Food Bank Use Set To Soar with Universal Credit

Reblogged from Ipswich Unemployed Action


Image result for Food banks supermarkets

Charity Replacing Rights.

Like many people I have mixed feelings about Food Banks.

If I had no money and I really needed to eat I would use them.

But I do not like the idea of charity help replacing welfare rights.

The involvement of supermarkets, like Asda, and the toffs’ shop Waitrose, as the hungry claimants’ new best friends.

Asda, The Trussell Trust and Fareshare launch £20 million partnership to help a million people out of food poverty.

Tesco, Food Collection

The Food Collection is part of our ongoing effort to encourage customers to donate long-life food to charity. The December 2016 collection contributed 3.4 million meals to people in need. Since we ran our first collection in 2012, we have collected over 46 million meals.

 You can’t thinking that the glow of satisfaction donors would be better directed at ending the system which makes people queue up and beg for some grub.
Be that as it may this looks like happening.

Food bank use ‘could rise after universal credit roll-out.

BBC Today.

The full roll out of universal credit could see a significant rise in people needing emergency food supplies in Wales, the Trussell Trust has warned.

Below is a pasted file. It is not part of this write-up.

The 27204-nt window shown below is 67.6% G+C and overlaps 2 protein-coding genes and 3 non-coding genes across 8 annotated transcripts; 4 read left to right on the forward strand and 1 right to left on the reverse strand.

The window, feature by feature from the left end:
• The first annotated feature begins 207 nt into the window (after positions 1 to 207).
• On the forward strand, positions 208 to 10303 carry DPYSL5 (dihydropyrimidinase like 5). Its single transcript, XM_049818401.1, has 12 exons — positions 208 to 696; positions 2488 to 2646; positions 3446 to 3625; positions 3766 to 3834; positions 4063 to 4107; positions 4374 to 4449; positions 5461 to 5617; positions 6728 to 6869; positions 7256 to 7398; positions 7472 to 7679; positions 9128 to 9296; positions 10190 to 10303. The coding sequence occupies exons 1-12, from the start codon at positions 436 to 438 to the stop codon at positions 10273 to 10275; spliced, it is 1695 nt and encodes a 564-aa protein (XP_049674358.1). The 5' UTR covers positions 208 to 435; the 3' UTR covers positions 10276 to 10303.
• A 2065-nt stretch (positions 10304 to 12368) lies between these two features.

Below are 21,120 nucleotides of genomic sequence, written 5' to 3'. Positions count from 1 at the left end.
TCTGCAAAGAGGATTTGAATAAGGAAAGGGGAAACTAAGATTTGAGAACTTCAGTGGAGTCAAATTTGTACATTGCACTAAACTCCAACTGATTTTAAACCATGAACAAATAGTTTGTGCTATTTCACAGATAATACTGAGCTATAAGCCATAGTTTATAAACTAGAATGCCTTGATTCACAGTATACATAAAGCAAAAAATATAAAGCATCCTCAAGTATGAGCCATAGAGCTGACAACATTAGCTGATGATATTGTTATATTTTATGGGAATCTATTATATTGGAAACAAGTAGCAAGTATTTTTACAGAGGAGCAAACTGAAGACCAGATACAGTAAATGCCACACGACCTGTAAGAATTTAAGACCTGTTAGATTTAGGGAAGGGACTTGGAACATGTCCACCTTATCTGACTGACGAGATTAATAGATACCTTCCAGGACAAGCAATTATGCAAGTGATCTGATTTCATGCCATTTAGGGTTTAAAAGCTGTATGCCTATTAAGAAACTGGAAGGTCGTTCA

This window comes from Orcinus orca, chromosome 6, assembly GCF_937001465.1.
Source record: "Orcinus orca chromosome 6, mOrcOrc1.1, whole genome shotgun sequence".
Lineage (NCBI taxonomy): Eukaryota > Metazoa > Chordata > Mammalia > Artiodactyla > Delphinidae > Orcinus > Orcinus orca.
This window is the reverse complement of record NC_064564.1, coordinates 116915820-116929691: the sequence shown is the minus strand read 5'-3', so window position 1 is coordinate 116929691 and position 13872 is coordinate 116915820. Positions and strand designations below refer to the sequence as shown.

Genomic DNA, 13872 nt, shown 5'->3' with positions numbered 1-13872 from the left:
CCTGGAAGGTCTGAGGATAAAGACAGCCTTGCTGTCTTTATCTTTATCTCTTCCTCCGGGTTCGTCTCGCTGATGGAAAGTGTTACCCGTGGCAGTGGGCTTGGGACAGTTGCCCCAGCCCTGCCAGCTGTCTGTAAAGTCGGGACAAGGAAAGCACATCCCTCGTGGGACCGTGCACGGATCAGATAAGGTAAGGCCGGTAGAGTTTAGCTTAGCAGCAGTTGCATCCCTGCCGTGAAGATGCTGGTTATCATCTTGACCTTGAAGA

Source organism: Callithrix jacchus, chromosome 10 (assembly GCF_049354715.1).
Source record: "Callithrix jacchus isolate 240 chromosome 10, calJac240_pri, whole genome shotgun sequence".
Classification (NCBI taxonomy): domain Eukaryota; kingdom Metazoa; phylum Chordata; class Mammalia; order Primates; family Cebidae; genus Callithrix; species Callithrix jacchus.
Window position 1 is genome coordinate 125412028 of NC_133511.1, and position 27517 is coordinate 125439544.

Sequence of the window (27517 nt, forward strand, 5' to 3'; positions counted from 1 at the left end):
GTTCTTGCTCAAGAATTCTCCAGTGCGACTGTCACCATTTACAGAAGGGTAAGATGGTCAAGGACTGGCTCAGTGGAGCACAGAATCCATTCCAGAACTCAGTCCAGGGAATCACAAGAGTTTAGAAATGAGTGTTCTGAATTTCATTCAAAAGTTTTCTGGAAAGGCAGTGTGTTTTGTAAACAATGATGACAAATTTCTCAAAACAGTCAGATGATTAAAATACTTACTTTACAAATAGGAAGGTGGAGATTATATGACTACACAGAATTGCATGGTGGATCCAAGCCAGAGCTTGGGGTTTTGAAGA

Director Tony Graham said food banks in Wales were already preparing for more people needing help as the new benefits system is rolled out.

The new system replaces six benefits including housing benefit, unemployment benefits and tax credits.

The DWP said it will help to improve people’s lives.

But some claimants who are on universal credit claim long delays in receiving benefits or changes to the money they receive has left them in poverty.

Mr Graham said: “We have seen a 30% increase in food bank usage in areas of universal credit roll-out in England, so we would expect similar sorts of averages to happen here in Wales when universal credit is fully rolled out.”

The new system has been fully rolled out in Torfaen and Flintshire, and the rollout has begun in some other Welsh counties including Cardiff.

Wales’ first Trussell Trust food bank was set up at Festival Church in Ebbw Vale 10 years ago this week.

In its first year, it gave out 76 three-day emergency food supplies but the network has since grown to include 37 food banks and 110 distribution centres across Wales.

Last year, 95,190 three-day supplies were given out to families in crisis across Wales.

They summarise:

  • The Trussell Trust says the majority of people need emergency food because of changes or delays to benefit payments, but low wages and rising living costs means many working people also cannot manage
  • All food is donated by churches, supermarkets and local people
  • Increasingly, food banks are receiving donations of other items, including toiletries, washing powder and pet food
  • People in crisis are referred to a food bank by services including charities, social services and GPs
  • Supplies can be tailored to individual circumstances, including giving kettle bags – with items such as Pot Noodles – to people who do not have access to cooking facilities other than a kettle.


Trussell Trust.